FCC Certification, launch of Commercial Service, the first 10,000 sites deployed – these are some of the shared spectrum milestones that keep my team going. We’re coming up on another one of those defining moments – the CBRS PAL auction – representing one of the largest and most ambitious spectrum auctions in US history. And last week we got a taste for the widespread interest in the auction when the FCC announced the companies who plan to bid when the auction starts in July.
348 companies filed applications to bid on the 22,631 licenses available in the auction. As you would expect, all of the top mobile and cable operators applied, including Verizon, T-Mobile, AT&T, Charter and Comcast, along with Dish who is planning their own standalone 5G network buildout. The regional MNO and MSO players were there too, including Cable One, CenturyLink, Cincinnati Bell, Frontier, Mediacom, US Cellular, and Windstream, taking advantage of the ability to license in smaller footprints. A huge 70% of the applicants represent Wireless Internet Service Providers who can bid on their own county licenses – some for the first time ever.
There were two other categories of applicants that might be less expected, but for me represent the fruition of the original promise of CBRS to open up innovation by making high quality spectrum available for new business models and use cases.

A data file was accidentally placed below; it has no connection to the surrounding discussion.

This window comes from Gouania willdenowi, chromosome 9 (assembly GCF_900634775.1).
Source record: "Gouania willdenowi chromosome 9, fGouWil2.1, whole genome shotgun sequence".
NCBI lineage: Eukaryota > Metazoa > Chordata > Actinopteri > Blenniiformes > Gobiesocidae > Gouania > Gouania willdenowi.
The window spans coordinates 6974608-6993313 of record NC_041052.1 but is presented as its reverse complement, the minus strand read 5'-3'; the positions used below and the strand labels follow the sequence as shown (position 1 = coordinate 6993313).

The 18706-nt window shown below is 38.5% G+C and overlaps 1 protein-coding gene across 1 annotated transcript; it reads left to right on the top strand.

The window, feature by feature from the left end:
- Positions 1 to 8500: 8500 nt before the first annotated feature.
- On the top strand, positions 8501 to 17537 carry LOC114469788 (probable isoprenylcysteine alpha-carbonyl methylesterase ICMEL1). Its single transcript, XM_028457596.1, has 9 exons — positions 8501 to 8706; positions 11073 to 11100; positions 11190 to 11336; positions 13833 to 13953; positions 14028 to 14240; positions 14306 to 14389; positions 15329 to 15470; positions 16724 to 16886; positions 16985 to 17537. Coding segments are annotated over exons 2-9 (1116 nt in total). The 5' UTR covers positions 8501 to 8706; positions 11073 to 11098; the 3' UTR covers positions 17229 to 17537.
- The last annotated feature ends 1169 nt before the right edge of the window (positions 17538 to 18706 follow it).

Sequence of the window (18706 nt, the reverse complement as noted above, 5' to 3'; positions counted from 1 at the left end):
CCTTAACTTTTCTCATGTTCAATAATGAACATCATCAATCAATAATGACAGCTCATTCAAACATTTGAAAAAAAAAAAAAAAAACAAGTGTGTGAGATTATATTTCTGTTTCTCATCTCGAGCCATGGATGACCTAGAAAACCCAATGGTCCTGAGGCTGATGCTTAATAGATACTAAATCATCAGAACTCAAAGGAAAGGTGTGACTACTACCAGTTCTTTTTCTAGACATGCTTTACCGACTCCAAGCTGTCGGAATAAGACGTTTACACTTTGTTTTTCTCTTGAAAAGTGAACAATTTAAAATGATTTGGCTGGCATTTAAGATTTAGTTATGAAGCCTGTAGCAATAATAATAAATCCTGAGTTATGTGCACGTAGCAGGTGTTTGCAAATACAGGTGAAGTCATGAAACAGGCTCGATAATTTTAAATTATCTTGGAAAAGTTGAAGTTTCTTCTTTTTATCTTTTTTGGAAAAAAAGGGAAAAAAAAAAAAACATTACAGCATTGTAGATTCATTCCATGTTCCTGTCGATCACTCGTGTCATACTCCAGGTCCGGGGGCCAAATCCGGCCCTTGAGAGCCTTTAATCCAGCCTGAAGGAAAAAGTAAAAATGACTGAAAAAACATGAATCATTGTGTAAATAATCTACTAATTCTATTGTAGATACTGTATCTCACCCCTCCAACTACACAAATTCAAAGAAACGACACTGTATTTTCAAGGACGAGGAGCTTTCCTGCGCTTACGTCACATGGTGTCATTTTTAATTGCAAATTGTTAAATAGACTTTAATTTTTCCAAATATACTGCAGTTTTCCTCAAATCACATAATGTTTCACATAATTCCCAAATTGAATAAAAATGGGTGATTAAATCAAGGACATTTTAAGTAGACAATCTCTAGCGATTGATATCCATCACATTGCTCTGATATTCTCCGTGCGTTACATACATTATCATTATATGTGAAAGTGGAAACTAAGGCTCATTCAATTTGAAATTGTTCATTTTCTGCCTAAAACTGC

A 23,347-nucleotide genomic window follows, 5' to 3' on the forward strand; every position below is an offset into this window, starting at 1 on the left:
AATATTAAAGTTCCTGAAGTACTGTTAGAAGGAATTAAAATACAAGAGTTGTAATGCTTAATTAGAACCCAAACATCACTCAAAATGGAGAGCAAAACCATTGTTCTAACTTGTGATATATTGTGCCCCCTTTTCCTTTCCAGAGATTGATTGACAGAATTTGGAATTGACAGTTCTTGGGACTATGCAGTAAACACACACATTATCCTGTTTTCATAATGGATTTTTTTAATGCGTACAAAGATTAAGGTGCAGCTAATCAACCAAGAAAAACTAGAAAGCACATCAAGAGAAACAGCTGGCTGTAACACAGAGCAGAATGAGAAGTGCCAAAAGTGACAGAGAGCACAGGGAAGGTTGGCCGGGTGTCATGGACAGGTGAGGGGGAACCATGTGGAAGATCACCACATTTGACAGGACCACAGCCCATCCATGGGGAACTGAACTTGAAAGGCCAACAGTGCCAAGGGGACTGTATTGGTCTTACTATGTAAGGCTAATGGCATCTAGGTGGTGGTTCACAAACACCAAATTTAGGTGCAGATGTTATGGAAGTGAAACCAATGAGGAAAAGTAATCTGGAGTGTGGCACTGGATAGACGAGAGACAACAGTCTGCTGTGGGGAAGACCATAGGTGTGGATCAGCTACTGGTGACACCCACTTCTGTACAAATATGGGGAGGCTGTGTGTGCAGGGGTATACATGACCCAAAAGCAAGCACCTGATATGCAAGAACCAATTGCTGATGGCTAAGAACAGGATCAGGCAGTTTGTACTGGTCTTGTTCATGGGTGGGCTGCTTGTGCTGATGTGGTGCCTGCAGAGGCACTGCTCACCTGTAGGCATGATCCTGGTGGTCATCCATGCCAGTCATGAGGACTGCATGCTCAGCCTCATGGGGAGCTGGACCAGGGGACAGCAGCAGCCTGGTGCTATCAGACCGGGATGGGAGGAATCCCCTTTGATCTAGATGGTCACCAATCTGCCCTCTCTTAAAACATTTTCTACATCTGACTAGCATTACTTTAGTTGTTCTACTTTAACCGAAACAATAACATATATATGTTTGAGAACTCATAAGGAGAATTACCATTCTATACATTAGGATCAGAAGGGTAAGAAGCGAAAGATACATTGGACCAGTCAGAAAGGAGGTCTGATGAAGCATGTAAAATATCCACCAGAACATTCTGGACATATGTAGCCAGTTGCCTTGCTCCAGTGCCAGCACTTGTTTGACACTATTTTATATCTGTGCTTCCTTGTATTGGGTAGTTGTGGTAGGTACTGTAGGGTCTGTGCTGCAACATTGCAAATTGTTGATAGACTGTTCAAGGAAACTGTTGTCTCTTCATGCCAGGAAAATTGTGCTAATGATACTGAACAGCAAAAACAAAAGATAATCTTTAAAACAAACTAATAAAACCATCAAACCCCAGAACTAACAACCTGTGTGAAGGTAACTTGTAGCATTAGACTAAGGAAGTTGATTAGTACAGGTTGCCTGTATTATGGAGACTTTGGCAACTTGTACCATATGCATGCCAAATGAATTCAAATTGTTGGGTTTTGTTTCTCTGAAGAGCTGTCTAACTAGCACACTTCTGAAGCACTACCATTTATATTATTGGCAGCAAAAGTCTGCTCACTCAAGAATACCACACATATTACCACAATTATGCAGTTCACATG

First, there are several energy and utility companies on the list, among them Alabama Power, Avista, Chevron, Exelon, Occidental Petroleum, San Diego Gas & Electric and SoCal Edison. Granted that some of these are currently operating in the band under Part 90 rules and need to migrate to Part 96, but from my conversations with many of these companies I know that they are exploring using the spectrum for new, mission critical applications like wildfire risk mitigation, modern oilfield maintenance and smart grid upgrades.
Second is a category I’ll generally call Enterprise, but includes companies representing industrial and manufacturing sectors like John Deere and Corning, along with healthcare and education sectors like Duke University and Health, Texas A&M and the Dallas School District. In fact, many school districts and universities across the country have started to reach out to us as they plan a new mix of live and remote learning to grapple with COVID-19, and many hospitals and clinics are implementing plans for emergency communication needs for the same reason.
Now that commercial services have been operating for several months and we are seeing the true benefits of easy access to shared spectrum, it is gratifying to see that the experiment has become a reality. Confidence in CBRS shared spectrum – in the ecosystem, in the technology, in the providers – has grown to such an extent that PALs hold true value for the wireless industry, for the country and for the economy.
This is what we set out to do – create a true innovative and open sharing system. I take personal satisfaction in achieving that goal. Let’s keep expanding the system together.